We helped Shirley by creating a custom sales deck for her clients that walked them through her unique process. We also helped her develop the process! When customers come to her, Shirley now interviews them, gets their requirements, and loads options into a pre-made sales deck template. The template helps her pitch houses that fit in with client requirements, along with value-added information like the pros and cons of each different neighborhood.

Using our sales deck, Shirley can quickly develop concise and easy-to-understand sales pitches for each client—all upon an initial meeting! Shirley changed her sales process to start off every meeting with an overview of how she works, what’s required of clients, what happens during the showing phase, and how the buying process works. This allowed for a level of professionalization unheard of in her office. Shirley’s process, along with her sales deck, allowed her to go above and beyond when presenting her services to clients. She was even able to include an exclusivity contract, which further tethered the buying experience to her.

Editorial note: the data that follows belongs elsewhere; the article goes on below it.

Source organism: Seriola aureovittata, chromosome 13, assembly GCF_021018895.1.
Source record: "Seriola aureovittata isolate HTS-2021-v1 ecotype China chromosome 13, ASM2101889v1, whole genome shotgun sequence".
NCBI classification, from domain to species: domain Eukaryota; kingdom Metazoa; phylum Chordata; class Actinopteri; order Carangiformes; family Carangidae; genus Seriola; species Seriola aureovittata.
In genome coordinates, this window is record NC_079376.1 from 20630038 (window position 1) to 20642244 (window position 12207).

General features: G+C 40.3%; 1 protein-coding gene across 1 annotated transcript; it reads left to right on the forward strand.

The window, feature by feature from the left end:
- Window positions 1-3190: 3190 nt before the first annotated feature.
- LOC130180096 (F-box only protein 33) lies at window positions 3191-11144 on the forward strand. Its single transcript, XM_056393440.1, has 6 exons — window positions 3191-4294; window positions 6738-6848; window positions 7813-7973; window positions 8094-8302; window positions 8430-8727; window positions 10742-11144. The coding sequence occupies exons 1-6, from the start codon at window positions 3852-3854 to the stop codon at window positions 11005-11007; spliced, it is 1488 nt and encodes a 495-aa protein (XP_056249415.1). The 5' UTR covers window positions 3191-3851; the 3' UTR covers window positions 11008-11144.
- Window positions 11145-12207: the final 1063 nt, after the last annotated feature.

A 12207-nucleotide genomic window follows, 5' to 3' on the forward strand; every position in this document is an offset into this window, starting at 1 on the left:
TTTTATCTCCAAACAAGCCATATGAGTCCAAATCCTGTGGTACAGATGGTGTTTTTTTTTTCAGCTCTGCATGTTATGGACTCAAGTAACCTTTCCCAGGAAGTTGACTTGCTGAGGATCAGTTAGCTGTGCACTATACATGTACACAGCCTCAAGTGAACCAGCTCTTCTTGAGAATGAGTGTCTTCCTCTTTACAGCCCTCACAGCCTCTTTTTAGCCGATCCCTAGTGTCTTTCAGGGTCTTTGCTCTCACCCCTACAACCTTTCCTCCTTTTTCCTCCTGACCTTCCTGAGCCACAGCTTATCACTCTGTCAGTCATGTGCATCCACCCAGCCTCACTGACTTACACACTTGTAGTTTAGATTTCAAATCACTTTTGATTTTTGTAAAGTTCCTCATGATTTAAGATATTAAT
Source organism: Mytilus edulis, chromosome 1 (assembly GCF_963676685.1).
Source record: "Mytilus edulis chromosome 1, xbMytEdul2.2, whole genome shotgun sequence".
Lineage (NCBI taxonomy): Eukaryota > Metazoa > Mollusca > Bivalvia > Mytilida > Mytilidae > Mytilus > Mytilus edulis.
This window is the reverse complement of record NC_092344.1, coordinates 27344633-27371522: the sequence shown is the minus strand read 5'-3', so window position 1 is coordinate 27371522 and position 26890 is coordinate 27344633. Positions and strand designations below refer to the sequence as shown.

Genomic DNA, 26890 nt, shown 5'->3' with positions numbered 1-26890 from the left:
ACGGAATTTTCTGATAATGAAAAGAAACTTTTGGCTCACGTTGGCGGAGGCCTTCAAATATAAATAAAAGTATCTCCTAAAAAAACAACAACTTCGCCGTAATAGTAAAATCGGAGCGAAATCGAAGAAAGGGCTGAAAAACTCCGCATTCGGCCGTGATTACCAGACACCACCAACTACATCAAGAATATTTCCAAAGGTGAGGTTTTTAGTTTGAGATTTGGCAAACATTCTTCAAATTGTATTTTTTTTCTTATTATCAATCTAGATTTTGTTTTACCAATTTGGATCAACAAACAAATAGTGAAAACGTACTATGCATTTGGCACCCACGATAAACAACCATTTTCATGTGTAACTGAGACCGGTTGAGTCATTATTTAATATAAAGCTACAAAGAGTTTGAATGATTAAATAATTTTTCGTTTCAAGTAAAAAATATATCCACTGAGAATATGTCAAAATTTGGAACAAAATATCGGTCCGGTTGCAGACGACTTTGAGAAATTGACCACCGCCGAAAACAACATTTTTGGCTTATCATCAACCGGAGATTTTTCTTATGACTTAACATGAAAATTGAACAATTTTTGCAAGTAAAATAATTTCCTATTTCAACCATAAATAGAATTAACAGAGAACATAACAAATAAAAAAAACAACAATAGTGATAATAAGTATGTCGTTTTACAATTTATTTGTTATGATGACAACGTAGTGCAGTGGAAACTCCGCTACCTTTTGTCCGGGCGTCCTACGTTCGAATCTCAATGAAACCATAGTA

The trust she created early on with the sales deck, and her tailored approach to showing houses, instilled trust in her clients right away. These processes are still being iterated today, and the level of sophistication in customizing client needs with housing inventory has helped Shirley translate the market more easily for her customers. 

What Makes a Good Sales Deck?

A good sales deck needs to be informative, usable, customizable, professional, and visually appealing. Good sales pitches get the client thinking about their own challenges, and allow them to see your company as the solution. Good sales pitches make it about the customer, their needs, and their world, not about the company.

Just for fun, here’s an example of a weak sales pitch: 

We’re XYZ company and we make widgets. We use our proprietary carbon core technology, made though precision manufacturing processes, and guaranteed to meet your specs every time. We have 20+ years selling widgets and our team is the best in the business. Many of your competitors buy our widgets. We are the premier widget manufacturer in the world. Do you want to buy our widgets?

Is the customer going to pull out their checkbook for that? I don’t think so. “We” and “our” were used at least 9 times in those few sentences. This company is far too focused on themselves, instead of on their customers.

Here’s a better approach: